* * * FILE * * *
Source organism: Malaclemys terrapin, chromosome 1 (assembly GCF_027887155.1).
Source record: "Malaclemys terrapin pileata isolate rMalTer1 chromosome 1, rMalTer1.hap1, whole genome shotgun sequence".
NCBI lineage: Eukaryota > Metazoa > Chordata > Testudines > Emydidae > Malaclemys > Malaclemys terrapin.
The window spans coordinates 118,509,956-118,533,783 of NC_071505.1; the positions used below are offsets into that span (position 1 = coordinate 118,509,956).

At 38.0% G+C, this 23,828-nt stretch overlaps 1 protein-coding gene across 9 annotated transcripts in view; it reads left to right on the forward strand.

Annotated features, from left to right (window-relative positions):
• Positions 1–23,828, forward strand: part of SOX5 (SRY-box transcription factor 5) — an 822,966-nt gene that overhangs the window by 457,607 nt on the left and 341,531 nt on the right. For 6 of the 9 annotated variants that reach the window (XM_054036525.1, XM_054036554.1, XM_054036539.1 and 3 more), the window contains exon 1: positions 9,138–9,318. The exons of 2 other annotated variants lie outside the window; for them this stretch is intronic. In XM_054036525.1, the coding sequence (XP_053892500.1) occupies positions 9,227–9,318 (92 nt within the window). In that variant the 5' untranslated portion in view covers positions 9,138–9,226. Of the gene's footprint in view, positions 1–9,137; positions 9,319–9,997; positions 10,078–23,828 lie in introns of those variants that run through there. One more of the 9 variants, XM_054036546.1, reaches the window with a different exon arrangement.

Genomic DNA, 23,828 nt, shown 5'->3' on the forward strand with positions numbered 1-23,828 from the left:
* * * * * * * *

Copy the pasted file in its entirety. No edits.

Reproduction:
Source organism: Malaclemys terrapin, chromosome 1 (assembly GCF_027887155.1).
Source record: "Malaclemys terrapin pileata isolate rMalTer1 chromosome 1, rMalTer1.hap1, whole genome shotgun sequence".
NCBI lineage: Eukaryota > Metazoa > Chordata > Testudines > Emydidae > Malaclemys > Malaclemys terrapin.
The window spans coordinates 118,509,956-118,533,783 of NC_071505.1; the positions used below are offsets into that span (position 1 = coordinate 118,509,956).

At 38.0% G+C, this 23,828-nt stretch overlaps 1 protein-coding gene across 9 annotated transcripts in view; it reads left to right on the forward strand.

Annotated features, from left to right (window-relative positions):
• Positions 1–23,828, forward strand: part of SOX5 (SRY-box transcription factor 5) — an 822,966-nt gene that overhangs the window by 457,607 nt on the left and 341,531 nt on the right. For 6 of the 9 annotated variants that reach the window (XM_054036525.1, XM_054036554.1, XM_054036539.1 and 3 more), the window contains exon 1: positions 9,138–9,318. The exons of 2 other annotated variants lie outside the window; for them this stretch is intronic. In XM_054036525.1, the coding sequence (XP_053892500.1) occupies positions 9,227–9,318 (92 nt within the window). In that variant the 5' untranslated portion in view covers positions 9,138–9,226. Of the gene's footprint in view, positions 1–9,137; positions 9,319–9,997; positions 10,078–23,828 lie in introns of those variants that run through there. One more of the 9 variants, XM_054036546.1, reaches the window with a different exon arrangement.

Genomic DNA, 23,828 nt, shown 5'->3' on the forward strand with positions numbered 1-23,828 from the left: